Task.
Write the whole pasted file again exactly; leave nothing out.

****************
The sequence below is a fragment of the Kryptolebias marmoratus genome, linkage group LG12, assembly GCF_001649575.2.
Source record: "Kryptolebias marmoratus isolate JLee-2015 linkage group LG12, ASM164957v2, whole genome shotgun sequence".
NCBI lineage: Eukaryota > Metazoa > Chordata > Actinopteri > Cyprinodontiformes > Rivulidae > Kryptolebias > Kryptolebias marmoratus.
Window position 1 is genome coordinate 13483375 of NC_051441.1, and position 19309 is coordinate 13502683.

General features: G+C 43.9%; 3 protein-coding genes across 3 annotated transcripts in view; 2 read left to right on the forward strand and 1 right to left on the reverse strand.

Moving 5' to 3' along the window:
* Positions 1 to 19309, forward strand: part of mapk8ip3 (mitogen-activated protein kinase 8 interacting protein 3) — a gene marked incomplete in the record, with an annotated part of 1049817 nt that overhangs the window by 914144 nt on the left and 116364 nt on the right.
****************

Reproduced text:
The sequence below is a fragment of the Kryptolebias marmoratus genome, linkage group LG12, assembly GCF_001649575.2.
Source record: "Kryptolebias marmoratus isolate JLee-2015 linkage group LG12, ASM164957v2, whole genome shotgun sequence".
NCBI lineage: Eukaryota > Metazoa > Chordata > Actinopteri > Cyprinodontiformes > Rivulidae > Kryptolebias > Kryptolebias marmoratus.
Window position 1 is genome coordinate 13483375 of NC_051441.1, and position 19309 is coordinate 13502683.

General features: G+C 43.9%; 3 protein-coding genes across 3 annotated transcripts in view; 2 read left to right on the forward strand and 1 right to left on the reverse strand.

Moving 5' to 3' along the window:
* Positions 1 to 19309, forward strand: part of mapk8ip3 (mitogen-activated protein kinase 8 interacting protein 3) — a gene marked incomplete in the record, with an annotated part of 1049817 nt that overhangs the window by 914144 nt on the left and 116364 nt on the right.